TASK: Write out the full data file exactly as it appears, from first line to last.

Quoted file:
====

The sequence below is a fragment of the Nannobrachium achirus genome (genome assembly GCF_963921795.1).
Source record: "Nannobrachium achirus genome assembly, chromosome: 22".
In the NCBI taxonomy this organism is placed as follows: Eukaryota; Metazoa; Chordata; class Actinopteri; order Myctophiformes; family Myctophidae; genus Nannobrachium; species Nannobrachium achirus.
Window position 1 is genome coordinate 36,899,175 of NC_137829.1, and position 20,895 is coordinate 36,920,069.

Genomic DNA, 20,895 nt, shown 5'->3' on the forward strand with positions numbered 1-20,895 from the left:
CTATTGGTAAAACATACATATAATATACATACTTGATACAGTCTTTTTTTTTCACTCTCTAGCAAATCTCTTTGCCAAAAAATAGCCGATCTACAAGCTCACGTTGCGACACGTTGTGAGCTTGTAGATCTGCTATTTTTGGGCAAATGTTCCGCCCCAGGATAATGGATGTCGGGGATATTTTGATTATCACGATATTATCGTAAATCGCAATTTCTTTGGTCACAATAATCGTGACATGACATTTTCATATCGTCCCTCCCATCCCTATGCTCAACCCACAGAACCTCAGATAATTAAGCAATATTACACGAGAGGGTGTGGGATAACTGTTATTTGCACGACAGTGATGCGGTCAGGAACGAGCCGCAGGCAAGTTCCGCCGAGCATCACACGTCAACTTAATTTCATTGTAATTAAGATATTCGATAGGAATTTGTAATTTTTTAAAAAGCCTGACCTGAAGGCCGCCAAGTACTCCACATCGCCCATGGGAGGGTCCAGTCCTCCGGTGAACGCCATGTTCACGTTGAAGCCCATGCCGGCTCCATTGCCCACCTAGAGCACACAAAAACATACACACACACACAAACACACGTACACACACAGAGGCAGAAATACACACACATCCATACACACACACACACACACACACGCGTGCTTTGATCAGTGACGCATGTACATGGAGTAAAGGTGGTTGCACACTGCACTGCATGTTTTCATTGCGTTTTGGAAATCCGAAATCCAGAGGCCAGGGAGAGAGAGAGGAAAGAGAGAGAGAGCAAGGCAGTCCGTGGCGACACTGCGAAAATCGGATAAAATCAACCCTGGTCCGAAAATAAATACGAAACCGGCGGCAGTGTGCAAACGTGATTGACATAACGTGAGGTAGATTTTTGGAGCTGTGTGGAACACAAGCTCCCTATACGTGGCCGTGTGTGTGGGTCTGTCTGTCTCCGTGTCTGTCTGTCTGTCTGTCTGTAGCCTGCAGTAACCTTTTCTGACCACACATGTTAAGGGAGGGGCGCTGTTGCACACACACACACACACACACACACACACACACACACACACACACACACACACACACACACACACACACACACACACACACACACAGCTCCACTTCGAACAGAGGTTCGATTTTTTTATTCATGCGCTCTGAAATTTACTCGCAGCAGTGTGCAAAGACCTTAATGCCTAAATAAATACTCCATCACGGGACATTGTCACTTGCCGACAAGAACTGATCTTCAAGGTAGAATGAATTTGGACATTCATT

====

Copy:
The sequence below is a fragment of the Nannobrachium achirus genome (genome assembly GCF_963921795.1).
Source record: "Nannobrachium achirus genome assembly, chromosome: 22".
In the NCBI taxonomy this organism is placed as follows: Eukaryota; Metazoa; Chordata; class Actinopteri; order Myctophiformes; family Myctophidae; genus Nannobrachium; species Nannobrachium achirus.
Window position 1 is genome coordinate 36,899,175 of NC_137829.1, and position 20,895 is coordinate 36,920,069.

Genomic DNA, 20,895 nt, shown 5'->3' on the forward strand with positions numbered 1-20,895 from the left:
CTATTGGTAAAACATACATATAATATACATACTTGATACAGTCTTTTTTTTTCACTCTCTAGCAAATCTCTTTGCCAAAAAATAGCCGATCTACAAGCTCACGTTGCGACACGTTGTGAGCTTGTAGATCTGCTATTTTTGGGCAAATGTTCCGCCCCAGGATAATGGATGTCGGGGATATTTTGATTATCACGATATTATCGTAAATCGCAATTTCTTTGGTCACAATAATCGTGACATGACATTTTCATATCGTCCCTCCCATCCCTATGCTCAACCCACAGAACCTCAGATAATTAAGCAATATTACACGAGAGGGTGTGGGATAACTGTTATTTGCACGACAGTGATGCGGTCAGGAACGAGCCGCAGGCAAGTTCCGCCGAGCATCACACGTCAACTTAATTTCATTGTAATTAAGATATTCGATAGGAATTTGTAATTTTTTAAAAAGCCTGACCTGAAGGCCGCCAAGTACTCCACATCGCCCATGGGAGGGTCCAGTCCTCCGGTGAACGCCATGTTCACGTTGAAGCCCATGCCGGCTCCATTGCCCACCTAGAGCACACAAAAACATACACACACACACAAACACACGTACACACACAGAGGCAGAAATACACACACATCCATACACACACACACACACACACACGCGTGCTTTGATCAGTGACGCATGTACATGGAGTAAAGGTGGTTGCACACTGCACTGCATGTTTTCATTGCGTTTTGGAAATCCGAAATCCAGAGGCCAGGGAGAGAGAGAGGAAAGAGAGAGAGAGCAAGGCAGTCCGTGGCGACACTGCGAAAATCGGATAAAATCAACCCTGGTCCGAAAATAAATACGAAACCGGCGGCAGTGTGCAAACGTGATTGACATAACGTGAGGTAGATTTTTGGAGCTGTGTGGAACACAAGCTCCCTATACGTGGCCGTGTGTGTGGGTCTGTCTGTCTCCGTGTCTGTCTGTCTGTCTGTCTGTAGCCTGCAGTAACCTTTTCTGACCACACATGTTAAGGGAGGGGCGCTGTTGCACACACACACACACACACACACACACACACACACACACACACACACACACACACACACACACACACACACACACACACACACACAGCTCCACTTCGAACAGAGGTTCGATTTTTTTATTCATGCGCTCTGAAATTTACTCGCAGCAGTGTGCAAAGACCTTAATGCCTAAATAAATACTCCATCACGGGACATTGTCACTTGCCGACAAGAACTGATCTTCAAGGTAGAATGAATTTGGACATTCATT